Monday, July 24, 2017

Atlantic Conveyor - finale

This may be my final posting on the Atlantic Conveyor except perhaps for a report that she has headed for the scrap yard. Her arrival today is likely her last westbound trip, and since I will be away when she makes the return eastbound call next week, today was also my last chance to see the ship.
As the last Atlantic Container Liners (ACL) G3 in operation it is worth repeating some of the history that I have recounted before.

 Atlantic Conveyor passes Meagher's Beach this moring, to be joined by its escort tug Spitfire III.

The ship was launched July 12, 1984 at Swan Hunter on the Waalsend-Neptune yard on the Tyne and made her maiden call  in Halifax February 1, 1985. Named Atlantic Conveyor by her owners, Cunard Steam Ship Co Ltd, she was was the second ship to carry that name.  The first Atlantic Conveyor was also a product of Swan Hunter Shipbuilders Ltd from their Walker yard in Newcastle in 1970. It was one of the second generation (G2) series built for service with ACL and was a regular Halifax caller. 

The first Atlantic Conveyor taking water at the pier 36 RoRo ramp. This was its regular berth until the Halterm container terminal was completed.

A steam turbine ship, it needed to replenish its fresh water supply from time to time..

It served ACL until 1982 when it was requistioned by the UK Minister of Defence for service in the Falklands War. Fitted out to carry military supplies, it was not armed. On May 26, 1982 it was struck by two exocet missiles from Argentinian aircraft. Unspent propellant ignited a fire that gutted the ship, killing twelve including the ship's long time master, Capt. Ian North, well known in Halifax. The seven helicopters that were on board were also destroyed and many other supplies. Prince Andrew witnessed the strike and was first on scene in his helicopter to lift off survivors. It sank a few days later in tow.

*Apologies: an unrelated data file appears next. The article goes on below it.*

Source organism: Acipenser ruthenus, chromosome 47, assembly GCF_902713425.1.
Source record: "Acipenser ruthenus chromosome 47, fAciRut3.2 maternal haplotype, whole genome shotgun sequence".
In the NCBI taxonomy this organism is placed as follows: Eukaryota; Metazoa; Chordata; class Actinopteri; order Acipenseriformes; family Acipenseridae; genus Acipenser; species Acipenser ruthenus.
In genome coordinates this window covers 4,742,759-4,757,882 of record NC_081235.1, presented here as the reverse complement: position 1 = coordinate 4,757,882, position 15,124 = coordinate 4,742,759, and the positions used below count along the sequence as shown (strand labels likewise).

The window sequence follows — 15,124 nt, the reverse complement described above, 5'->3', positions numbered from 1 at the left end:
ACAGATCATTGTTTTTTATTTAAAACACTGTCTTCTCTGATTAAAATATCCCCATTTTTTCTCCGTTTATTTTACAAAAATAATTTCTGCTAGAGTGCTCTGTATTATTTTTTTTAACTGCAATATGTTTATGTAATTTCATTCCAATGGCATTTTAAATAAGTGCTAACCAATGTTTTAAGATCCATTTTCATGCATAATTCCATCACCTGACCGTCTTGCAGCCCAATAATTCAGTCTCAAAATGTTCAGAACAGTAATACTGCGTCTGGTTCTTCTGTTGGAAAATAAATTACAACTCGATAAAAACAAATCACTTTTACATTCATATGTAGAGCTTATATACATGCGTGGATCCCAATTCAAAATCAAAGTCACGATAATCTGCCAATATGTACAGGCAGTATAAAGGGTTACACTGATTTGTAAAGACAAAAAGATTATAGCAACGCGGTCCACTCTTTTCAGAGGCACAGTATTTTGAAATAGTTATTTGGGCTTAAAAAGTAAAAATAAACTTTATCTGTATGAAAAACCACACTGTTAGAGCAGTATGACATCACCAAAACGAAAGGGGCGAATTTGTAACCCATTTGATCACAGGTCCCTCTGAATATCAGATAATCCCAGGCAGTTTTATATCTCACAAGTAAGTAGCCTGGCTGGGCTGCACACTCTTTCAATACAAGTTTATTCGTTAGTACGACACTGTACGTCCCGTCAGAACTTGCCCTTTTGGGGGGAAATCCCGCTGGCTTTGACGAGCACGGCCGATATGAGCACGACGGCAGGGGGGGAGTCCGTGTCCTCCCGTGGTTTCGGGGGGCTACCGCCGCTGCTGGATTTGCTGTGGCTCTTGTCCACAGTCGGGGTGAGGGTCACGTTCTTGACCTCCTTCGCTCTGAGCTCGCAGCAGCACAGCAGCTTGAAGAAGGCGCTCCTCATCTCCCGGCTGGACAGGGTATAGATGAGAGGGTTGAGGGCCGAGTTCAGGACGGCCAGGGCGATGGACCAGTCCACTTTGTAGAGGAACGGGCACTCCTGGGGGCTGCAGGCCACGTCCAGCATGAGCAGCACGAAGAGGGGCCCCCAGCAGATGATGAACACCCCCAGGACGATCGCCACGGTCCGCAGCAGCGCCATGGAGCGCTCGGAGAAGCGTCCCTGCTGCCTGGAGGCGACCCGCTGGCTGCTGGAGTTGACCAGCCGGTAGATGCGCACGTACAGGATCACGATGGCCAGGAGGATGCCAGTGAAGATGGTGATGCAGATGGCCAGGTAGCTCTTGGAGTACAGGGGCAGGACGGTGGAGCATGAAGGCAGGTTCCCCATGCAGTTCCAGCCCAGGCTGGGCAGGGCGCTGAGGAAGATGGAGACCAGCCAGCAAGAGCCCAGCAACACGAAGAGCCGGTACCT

A few months before lenghtening, Atlantic Conveyor arrives in Halifax.

 The second Atlantic Conveyor arrived at Scott Lithgow Ltd in Greenock, Scotland July 14, 1987 and was lengthened 42m (to 291.92m) , increasing its capacity substantially. RoRo capacity was increased by 3570m2, containers by 336 TEU (to 2908) , cars by 500 units, and its engine increased by 3,670 bhp (to 27,398 bhp) . That engine, a massive 6 cylinder B+W was built under license by John G. Kincaid, also in Greenock. The ship was already distinguished by the turtleback cowl over its forepeak - unique amongst all the ACL G3s. All the other G3s were lengthened by Hyundai Mipo.

The lengthened Atlantic Conveyor passes the Novadock floating drydock at Halifax Shipyard, monopolizing the Narrows.

Through the various re-arrangements of ownership of ACL, Atlantic Conveyor has at various times flown the British and Bahamas flags, but since 2003 it has flown the Swedish flag, as ownership is vested in Atlantic Container Lines AB, which in turn is owned by the Grimaldi Group.

Outbound this evening after 32 years.


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